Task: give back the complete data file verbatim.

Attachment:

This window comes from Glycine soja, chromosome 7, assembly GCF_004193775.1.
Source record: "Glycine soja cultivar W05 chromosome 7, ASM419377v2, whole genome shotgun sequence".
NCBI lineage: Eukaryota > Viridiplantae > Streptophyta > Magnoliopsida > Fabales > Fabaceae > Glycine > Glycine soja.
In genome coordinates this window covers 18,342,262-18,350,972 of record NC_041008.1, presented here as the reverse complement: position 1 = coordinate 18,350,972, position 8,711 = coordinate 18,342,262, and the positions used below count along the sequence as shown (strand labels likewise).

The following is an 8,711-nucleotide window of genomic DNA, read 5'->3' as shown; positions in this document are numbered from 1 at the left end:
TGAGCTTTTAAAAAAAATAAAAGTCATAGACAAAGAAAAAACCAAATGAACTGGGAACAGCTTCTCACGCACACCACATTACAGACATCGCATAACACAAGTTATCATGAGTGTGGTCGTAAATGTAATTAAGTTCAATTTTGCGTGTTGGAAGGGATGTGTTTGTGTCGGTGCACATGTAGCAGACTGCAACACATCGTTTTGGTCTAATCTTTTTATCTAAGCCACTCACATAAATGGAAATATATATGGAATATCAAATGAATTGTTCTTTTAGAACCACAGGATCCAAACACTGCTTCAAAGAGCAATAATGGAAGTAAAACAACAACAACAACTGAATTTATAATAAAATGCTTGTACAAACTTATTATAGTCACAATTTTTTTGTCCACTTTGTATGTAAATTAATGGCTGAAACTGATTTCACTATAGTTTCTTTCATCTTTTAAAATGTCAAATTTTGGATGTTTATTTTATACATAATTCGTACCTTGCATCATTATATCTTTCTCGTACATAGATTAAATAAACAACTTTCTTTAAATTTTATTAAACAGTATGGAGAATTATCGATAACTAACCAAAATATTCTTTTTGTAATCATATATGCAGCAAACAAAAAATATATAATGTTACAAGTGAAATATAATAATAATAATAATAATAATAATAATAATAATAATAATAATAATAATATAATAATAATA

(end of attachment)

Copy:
This window comes from Glycine soja, chromosome 7, assembly GCF_004193775.1.
Source record: "Glycine soja cultivar W05 chromosome 7, ASM419377v2, whole genome shotgun sequence".
NCBI lineage: Eukaryota > Viridiplantae > Streptophyta > Magnoliopsida > Fabales > Fabaceae > Glycine > Glycine soja.
In genome coordinates this window covers 18,342,262-18,350,972 of record NC_041008.1, presented here as the reverse complement: position 1 = coordinate 18,350,972, position 8,711 = coordinate 18,342,262, and the positions used below count along the sequence as shown (strand labels likewise).

The following is an 8,711-nucleotide window of genomic DNA, read 5'->3' as shown; positions in this document are numbered from 1 at the left end:
TGAGCTTTTAAAAAAAATAAAAGTCATAGACAAAGAAAAAACCAAATGAACTGGGAACAGCTTCTCACGCACACCACATTACAGACATCGCATAACACAAGTTATCATGAGTGTGGTCGTAAATGTAATTAAGTTCAATTTTGCGTGTTGGAAGGGATGTGTTTGTGTCGGTGCACATGTAGCAGACTGCAACACATCGTTTTGGTCTAATCTTTTTATCTAAGCCACTCACATAAATGGAAATATATATGGAATATCAAATGAATTGTTCTTTTAGAACCACAGGATCCAAACACTGCTTCAAAGAGCAATAATGGAAGTAAAACAACAACAACAACTGAATTTATAATAAAATGCTTGTACAAACTTATTATAGTCACAATTTTTTTGTCCACTTTGTATGTAAATTAATGGCTGAAACTGATTTCACTATAGTTTCTTTCATCTTTTAAAATGTCAAATTTTGGATGTTTATTTTATACATAATTCGTACCTTGCATCATTATATCTTTCTCGTACATAGATTAAATAAACAACTTTCTTTAAATTTTATTAAACAGTATGGAGAATTATCGATAACTAACCAAAATATTCTTTTTGTAATCATATATGCAGCAAACAAAAAATATATAATGTTACAAGTGAAATATAATAATAATAATAATAATAATAATAATAATAATAATAATAATAATAATATAATAATAATA